Don’t worry though, you don’t always have to do all of this yourself. If there are user researchers on your team, get involved with their process to make sure content is covered in usability test questions and other activities. If you don’t have access to user researchers or research findings, customer services are another great place to find out the top priorities and barriers citizens face.
Any information you get will give you valuable insight to act upon, as part of an ongoing cycle of improvement. Speaking of which…
Flexible and iterative
Being user focused also means understanding that user needs evolve over time and being able to adjust to these changes. One way to do this is to make early versions of your work public and refine these as your understanding of the vision for the project grows, in response to real user behaviour and feedback.
Letting go of the need for something to be ‘perfect’ before it’s released can be challenging. However, it’s also extremely liberating to be able to improve something over time and see how the changes you’re making are having an impact on satisfaction and performance.
In the WLGA digital team, we use Agile ways of working to help manage iteration and improvement in a structured and governed way. You don’t have to formally adopt Agile to introduce more flexibility into how you work though – even running standalone analysis of your content, or a small research programme can provide insight to kick-start the continuous improvement process. Just make sure you have a plan in place to act on any feedback you get!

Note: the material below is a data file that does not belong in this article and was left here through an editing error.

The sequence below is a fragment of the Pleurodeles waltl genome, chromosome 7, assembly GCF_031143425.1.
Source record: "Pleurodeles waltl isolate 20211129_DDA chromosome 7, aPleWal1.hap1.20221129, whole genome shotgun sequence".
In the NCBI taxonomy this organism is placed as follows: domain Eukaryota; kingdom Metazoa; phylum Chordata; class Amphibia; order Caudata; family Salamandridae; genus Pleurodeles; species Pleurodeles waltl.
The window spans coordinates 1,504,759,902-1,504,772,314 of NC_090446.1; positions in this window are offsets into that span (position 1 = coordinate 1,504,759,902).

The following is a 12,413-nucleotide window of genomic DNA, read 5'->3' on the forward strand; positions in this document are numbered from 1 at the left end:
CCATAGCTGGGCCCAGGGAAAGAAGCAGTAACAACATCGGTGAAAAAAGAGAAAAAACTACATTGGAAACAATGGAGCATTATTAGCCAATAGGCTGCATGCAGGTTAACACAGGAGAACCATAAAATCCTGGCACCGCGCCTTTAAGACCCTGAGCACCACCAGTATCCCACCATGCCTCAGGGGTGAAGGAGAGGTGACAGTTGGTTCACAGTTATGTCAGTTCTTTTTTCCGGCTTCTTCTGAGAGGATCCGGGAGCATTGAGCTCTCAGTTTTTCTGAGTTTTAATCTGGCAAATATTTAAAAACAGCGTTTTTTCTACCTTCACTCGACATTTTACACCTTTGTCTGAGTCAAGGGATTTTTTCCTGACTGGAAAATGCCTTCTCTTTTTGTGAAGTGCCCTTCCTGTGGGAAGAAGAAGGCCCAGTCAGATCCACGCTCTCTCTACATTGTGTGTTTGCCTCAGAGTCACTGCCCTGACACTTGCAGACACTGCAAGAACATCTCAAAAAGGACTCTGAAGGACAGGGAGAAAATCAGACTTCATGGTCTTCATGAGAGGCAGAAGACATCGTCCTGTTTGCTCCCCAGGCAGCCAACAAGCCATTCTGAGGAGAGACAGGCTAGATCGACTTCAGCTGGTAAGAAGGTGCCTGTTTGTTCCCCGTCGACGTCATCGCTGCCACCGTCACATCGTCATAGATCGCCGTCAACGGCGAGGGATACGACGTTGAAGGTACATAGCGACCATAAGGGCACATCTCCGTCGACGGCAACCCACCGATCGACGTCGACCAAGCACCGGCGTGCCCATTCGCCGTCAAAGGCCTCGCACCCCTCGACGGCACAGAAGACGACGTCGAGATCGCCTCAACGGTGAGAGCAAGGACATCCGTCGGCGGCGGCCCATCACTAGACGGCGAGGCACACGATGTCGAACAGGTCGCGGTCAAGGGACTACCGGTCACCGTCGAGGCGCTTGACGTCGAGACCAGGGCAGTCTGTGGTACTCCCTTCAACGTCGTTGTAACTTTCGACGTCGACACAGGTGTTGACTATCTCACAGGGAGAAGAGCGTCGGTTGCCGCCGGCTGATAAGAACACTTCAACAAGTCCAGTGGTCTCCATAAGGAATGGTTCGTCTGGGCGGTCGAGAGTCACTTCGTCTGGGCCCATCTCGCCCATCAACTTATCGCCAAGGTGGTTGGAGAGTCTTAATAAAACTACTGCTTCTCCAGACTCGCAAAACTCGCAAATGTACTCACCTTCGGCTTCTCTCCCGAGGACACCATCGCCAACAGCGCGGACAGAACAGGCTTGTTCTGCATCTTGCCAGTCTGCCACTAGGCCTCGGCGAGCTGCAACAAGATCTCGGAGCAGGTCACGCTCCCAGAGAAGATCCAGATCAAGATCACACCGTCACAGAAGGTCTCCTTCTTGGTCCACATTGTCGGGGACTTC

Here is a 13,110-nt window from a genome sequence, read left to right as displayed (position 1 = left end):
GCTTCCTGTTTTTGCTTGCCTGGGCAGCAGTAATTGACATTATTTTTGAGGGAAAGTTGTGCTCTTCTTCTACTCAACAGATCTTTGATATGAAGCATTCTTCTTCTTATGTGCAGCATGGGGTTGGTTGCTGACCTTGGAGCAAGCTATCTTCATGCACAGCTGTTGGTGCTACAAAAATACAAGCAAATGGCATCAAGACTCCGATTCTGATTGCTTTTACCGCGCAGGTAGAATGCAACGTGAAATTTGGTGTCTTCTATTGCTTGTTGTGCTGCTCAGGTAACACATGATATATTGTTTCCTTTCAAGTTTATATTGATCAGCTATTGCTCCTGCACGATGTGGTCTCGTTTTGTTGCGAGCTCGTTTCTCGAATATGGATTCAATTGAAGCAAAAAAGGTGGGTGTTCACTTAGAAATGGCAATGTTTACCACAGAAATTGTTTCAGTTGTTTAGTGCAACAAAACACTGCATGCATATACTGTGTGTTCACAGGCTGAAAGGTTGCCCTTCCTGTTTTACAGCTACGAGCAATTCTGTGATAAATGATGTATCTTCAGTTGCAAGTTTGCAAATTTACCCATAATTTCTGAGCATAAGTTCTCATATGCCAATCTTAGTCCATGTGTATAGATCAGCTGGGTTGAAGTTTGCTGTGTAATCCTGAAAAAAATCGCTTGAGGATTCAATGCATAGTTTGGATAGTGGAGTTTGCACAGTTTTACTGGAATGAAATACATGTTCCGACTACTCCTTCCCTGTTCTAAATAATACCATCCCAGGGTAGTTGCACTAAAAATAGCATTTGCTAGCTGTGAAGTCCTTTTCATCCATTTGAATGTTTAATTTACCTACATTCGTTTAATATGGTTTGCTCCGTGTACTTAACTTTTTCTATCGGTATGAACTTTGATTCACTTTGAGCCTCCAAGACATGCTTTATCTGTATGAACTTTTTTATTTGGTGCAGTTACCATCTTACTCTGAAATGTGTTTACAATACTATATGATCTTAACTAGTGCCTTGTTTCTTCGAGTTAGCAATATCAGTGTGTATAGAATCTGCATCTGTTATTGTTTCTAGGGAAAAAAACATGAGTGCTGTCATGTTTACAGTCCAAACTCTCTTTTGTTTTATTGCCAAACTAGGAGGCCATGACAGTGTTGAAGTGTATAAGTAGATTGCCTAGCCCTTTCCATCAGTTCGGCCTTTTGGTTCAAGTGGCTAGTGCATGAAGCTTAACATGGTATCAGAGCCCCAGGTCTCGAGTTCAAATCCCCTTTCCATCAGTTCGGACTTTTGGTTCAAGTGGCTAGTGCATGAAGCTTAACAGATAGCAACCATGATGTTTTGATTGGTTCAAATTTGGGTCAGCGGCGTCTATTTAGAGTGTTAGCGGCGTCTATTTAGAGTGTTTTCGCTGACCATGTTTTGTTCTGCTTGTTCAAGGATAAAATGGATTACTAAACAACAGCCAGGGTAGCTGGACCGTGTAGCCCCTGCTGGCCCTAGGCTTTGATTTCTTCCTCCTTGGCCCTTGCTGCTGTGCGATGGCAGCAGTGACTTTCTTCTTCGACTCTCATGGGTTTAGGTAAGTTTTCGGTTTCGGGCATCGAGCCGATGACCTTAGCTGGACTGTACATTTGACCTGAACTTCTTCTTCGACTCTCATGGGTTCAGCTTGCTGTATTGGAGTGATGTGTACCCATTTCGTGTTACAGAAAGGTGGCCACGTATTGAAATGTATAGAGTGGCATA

Content design in local government
These capabilities aren’t specific to content design, and it’s clear that the skills and appetite already exist within Welsh local government to do great work in this area. With so much experience of local authority services and citizen needs, it’s people working in authorities who are best placed to shape how information and services are presented.
Often, the challenge is knowing where to start when building capabilities further, and how to balance this with existing workloads. I’ve been supported in developing my specific content design abilities with some excellent training and other learning resources, and as part of the Wales Local Government Digital Strategy, we have been looking at how we can make this kind of training available more widely within local government.
We’re working on a number of exciting initiatives, including a content design learning framework to help people understand the skills needed to be a content designer, and learn more about the areas they’re most interested in. This will be supported by training sessions and regular community discussions, to share good practice and collaboratively address challenges.
If you’re interested in developing your content design skills within your local authority, drop me a line at firstname.lastname@example.org. It’d be great to have a chat about your goals, and I can keep you updated as we progress the learning framework ready for launch.